To increase social engagement.
Many stakeholders are working locally to improve our older mixed-use neighborhoods while creating a more vibrant downtown with a variety of housing types and attractive amenities to attract and retain residents. Making the streets more comfortable for all users and providing them with opportunities to interact with one another will help make Elmira a more attractive place to live and visit!
To increase connectivity and equity.
Complete streets are responsible for more than improving travel infrastructure. Complete streets work to enhance connectivity, filling gaps within low-access communities (those that may currently lack sidewalks, bike lanes or transit options). Like all communities, the municipalities within Chemung County can benefit from social, economic and environmental goals that complete streets help to promote. The strategies mentioned above help to foster strong communities and economies.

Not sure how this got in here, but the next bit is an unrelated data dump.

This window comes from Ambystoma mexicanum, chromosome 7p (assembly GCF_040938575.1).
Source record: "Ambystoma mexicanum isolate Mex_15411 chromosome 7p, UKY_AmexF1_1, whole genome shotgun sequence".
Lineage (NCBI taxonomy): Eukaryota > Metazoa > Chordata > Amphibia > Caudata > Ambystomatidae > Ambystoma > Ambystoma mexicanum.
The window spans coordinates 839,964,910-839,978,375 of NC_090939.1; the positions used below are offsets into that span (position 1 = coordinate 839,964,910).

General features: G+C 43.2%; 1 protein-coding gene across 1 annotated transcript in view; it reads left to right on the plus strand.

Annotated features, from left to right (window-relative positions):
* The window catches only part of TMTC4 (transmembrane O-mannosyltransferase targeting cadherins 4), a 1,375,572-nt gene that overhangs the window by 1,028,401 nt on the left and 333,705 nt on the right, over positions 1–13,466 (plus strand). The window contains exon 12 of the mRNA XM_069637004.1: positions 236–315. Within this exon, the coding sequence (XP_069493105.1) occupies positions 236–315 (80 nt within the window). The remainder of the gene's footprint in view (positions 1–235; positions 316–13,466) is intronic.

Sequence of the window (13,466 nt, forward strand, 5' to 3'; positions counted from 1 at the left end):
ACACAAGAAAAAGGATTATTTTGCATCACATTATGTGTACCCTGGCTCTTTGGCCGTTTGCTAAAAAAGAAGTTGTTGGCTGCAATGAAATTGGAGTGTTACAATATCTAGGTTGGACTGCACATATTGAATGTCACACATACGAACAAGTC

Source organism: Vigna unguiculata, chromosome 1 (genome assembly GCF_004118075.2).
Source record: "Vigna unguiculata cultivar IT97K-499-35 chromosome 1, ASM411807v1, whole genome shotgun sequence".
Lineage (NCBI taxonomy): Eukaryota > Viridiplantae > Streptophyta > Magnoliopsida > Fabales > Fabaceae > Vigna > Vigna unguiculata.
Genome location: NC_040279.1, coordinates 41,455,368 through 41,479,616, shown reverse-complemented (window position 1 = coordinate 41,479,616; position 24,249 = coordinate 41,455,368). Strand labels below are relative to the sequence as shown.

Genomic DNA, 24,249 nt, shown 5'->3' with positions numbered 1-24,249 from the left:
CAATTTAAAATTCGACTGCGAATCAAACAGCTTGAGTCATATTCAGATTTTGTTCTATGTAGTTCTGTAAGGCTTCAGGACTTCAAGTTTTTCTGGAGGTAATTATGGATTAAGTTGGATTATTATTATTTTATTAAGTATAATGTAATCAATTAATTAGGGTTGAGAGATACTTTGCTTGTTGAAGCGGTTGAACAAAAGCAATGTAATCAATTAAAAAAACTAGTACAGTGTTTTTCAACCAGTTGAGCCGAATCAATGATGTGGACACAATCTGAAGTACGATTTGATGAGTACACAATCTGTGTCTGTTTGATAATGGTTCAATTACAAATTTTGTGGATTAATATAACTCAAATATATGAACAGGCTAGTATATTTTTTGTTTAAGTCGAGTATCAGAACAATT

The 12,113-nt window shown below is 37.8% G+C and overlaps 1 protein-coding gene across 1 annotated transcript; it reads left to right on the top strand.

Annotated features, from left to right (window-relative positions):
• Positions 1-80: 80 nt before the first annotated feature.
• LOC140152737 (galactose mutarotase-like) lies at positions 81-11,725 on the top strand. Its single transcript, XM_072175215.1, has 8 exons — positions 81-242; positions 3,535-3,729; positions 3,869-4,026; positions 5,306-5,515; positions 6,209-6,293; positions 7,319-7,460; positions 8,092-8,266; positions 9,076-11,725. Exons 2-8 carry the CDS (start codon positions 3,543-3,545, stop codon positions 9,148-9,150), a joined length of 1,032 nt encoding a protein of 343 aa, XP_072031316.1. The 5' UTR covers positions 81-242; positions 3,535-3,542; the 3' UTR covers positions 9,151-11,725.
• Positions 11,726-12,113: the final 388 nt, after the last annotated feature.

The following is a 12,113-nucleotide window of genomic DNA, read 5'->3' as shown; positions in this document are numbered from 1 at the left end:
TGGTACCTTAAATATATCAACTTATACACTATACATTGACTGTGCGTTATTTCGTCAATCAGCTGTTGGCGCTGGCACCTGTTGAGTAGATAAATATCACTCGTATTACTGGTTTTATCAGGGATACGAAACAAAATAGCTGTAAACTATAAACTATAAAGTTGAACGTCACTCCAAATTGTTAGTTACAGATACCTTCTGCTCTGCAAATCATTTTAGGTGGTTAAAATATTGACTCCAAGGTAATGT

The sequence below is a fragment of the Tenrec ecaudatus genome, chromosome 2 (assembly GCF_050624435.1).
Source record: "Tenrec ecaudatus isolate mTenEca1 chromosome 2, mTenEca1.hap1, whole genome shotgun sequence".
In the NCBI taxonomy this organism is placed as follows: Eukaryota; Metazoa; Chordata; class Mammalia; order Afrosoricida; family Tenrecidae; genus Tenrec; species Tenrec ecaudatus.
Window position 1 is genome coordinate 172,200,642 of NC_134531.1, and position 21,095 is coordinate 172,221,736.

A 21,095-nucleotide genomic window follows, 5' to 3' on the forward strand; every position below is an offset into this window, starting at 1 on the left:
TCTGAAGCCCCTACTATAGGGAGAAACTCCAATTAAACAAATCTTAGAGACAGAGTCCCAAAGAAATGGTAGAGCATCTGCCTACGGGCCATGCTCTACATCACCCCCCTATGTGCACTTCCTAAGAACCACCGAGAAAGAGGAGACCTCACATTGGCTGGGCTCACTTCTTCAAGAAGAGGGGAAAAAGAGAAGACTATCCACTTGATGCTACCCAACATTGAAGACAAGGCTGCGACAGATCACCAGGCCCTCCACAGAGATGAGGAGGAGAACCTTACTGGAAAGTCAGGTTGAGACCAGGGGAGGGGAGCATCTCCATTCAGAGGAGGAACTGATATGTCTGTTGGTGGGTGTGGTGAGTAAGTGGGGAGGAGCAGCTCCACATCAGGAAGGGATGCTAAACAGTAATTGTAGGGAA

Complete Streets provide a means for social interaction between residents and business owners who end up sharing public spaces more frequently. The City of Elmira and Chemung County are already promoting some complete streets strategies through implementation of the City of Elmira Downtown Revitalization Initiative (DRI) strategies.
When people feel comfortable walking, biking, and parking in commercial areas, they are able to spend more time contributing into the local economy.
Users of local infrastructure will reduce greenhouse gas emissions (primarily through auto-related pollution) when public transportation, biking, or walking is safe and comfortable.